How to Improve Your Hiring Process

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How to Improve Your Hiring Process
Éric Bernard, Headhunter at Performance Recruitment (by Group RP) and real estate specialist with more than 30 years of experience, offers valuable advice to companies seeking to improve their hiring process and recruit qualified staff more easily in a labour shortage context.

French article originally published in Gestion Immobilière – Volume 12 | No. 2 (page 62). Written by Éric Bernard.

Employers in the real estate industry often ask me for advice on how to attract the best candidates and to make their hiring / recruiting process more efficient. There were years when employers had the luxury of taking their time, since they could choose from a large pool of great candidates. I wish that was always the case! In today's market, top talents don't wait; they analyze the multiple offers that are presented to them and decide quickly. Employers must therefore be realistic and responsive.

Let's set aside the salary question from the get-go. While it should be seen as an indicator of an employee's worth, I like to steer clear of candidates who value their paycheck as being the most important aspect to them. They will generally favour the highest bidder today, tomorrow, and often right before starting a new job. Salary is rarely an issue in securing a hire when everyone knows the current market and when the real motivations for change lie elsewhere.

Organizations should provide an up-to-date compensation policy, which may have to be revised more than once a year, considering the current labour shortage and inflationary context. Employees are increasingly informed and solicited, and we can all agree that training new ones is a considerable expense – making pay equity disagreements with candidates unprofitable for a company. This can have a significant negative impact on the team in place. Companies must have the courage to keep all wages on par with the market. This can be budgeted.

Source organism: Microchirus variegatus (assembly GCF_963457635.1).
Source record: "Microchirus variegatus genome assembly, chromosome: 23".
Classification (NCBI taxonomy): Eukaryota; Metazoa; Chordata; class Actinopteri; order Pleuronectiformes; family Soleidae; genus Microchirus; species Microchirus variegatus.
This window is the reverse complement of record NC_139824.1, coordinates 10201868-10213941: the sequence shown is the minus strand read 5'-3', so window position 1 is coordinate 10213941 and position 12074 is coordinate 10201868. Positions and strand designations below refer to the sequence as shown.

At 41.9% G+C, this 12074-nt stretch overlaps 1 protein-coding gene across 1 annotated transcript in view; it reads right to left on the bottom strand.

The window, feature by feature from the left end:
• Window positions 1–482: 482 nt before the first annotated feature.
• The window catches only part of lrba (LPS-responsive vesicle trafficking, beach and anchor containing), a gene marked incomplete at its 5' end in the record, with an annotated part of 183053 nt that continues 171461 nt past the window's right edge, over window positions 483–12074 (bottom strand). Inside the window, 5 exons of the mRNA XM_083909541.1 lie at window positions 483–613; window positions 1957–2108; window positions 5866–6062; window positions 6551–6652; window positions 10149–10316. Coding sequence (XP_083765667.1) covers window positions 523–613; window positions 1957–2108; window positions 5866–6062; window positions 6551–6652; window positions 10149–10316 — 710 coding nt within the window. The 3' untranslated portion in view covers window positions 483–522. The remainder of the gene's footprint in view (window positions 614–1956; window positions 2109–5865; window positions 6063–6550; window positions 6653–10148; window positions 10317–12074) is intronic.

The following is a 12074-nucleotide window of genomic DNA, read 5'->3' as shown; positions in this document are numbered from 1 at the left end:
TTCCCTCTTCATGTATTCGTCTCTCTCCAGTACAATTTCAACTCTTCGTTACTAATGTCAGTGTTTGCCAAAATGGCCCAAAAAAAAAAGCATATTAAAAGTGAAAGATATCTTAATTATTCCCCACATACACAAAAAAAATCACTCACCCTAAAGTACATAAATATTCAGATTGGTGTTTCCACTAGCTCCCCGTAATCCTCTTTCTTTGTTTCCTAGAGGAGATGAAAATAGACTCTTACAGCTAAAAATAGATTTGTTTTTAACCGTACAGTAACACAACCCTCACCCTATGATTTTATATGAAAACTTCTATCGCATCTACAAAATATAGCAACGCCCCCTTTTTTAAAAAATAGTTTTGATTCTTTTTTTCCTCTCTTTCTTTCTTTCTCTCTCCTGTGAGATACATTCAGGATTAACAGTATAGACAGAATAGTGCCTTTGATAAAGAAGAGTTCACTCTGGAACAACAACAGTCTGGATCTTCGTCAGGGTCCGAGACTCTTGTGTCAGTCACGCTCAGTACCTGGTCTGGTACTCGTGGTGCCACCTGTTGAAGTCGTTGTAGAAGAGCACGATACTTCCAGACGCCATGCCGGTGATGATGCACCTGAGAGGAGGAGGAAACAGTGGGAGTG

When we take on a recruitment mandate for a client, we consider where to focus to improve the existing role and candidate experience.

Here are some tips to strengthen the recruitment process and make gains when it comes to efficiency and speed.

1. A GOOD JOB DESCRIPTION

Does your organization have short and attractive job descriptions? Being able to describe what the job entails and what sets you apart as an employer of choice is what will attract your next colleague. We often see job postings changed throughout the hiring process because they don't attract candidates who have the skills the company really needs.

2. PREPARING FOR THE FUTURE

Companies sometimes try to fill an immediate need without thinking about the future. This leads them to constantly restructure and experience high employee turnover, which demotivates candidates. Even if the current generation changes jobs more often, it is beneficial to highlight the possibilities for promotion, development, and training. These initiatives show talents that you want to invest in their growth. It may be worth taking the time to define a skills profile specific to your organization.